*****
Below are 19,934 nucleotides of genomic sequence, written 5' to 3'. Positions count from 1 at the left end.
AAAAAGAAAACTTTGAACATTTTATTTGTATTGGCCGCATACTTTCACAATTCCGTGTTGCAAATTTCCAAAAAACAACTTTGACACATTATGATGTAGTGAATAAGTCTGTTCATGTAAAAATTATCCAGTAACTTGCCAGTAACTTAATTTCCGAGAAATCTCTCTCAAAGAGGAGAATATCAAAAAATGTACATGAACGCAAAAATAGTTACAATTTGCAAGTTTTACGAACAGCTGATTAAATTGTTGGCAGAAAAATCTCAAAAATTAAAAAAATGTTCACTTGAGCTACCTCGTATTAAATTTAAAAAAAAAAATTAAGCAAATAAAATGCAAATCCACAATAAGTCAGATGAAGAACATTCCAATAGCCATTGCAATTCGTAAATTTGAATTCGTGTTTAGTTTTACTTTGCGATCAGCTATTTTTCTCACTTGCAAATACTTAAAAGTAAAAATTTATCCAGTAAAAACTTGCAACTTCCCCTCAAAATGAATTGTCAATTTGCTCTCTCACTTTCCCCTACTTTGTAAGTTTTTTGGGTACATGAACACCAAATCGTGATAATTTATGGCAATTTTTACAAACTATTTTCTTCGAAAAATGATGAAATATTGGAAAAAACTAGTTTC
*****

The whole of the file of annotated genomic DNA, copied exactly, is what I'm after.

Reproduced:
Below are 19,934 nucleotides of genomic sequence, written 5' to 3'. Positions count from 1 at the left end.
AAAAAGAAAACTTTGAACATTTTATTTGTATTGGCCGCATACTTTCACAATTCCGTGTTGCAAATTTCCAAAAAACAACTTTGACACATTATGATGTAGTGAATAAGTCTGTTCATGTAAAAATTATCCAGTAACTTGCCAGTAACTTAATTTCCGAGAAATCTCTCTCAAAGAGGAGAATATCAAAAAATGTACATGAACGCAAAAATAGTTACAATTTGCAAGTTTTACGAACAGCTGATTAAATTGTTGGCAGAAAAATCTCAAAAATTAAAAAAATGTTCACTTGAGCTACCTCGTATTAAATTTAAAAAAAAAAATTAAGCAAATAAAATGCAAATCCACAATAAGTCAGATGAAGAACATTCCAATAGCCATTGCAATTCGTAAATTTGAATTCGTGTTTAGTTTTACTTTGCGATCAGCTATTTTTCTCACTTGCAAATACTTAAAAGTAAAAATTTATCCAGTAAAAACTTGCAACTTCCCCTCAAAATGAATTGTCAATTTGCTCTCTCACTTTCCCCTACTTTGTAAGTTTTTTGGGTACATGAACACCAAATCGTGATAATTTATGGCAATTTTTACAAACTATTTTCTTCGAAAAATGATGAAATATTGGAAAAAACTAGTTTC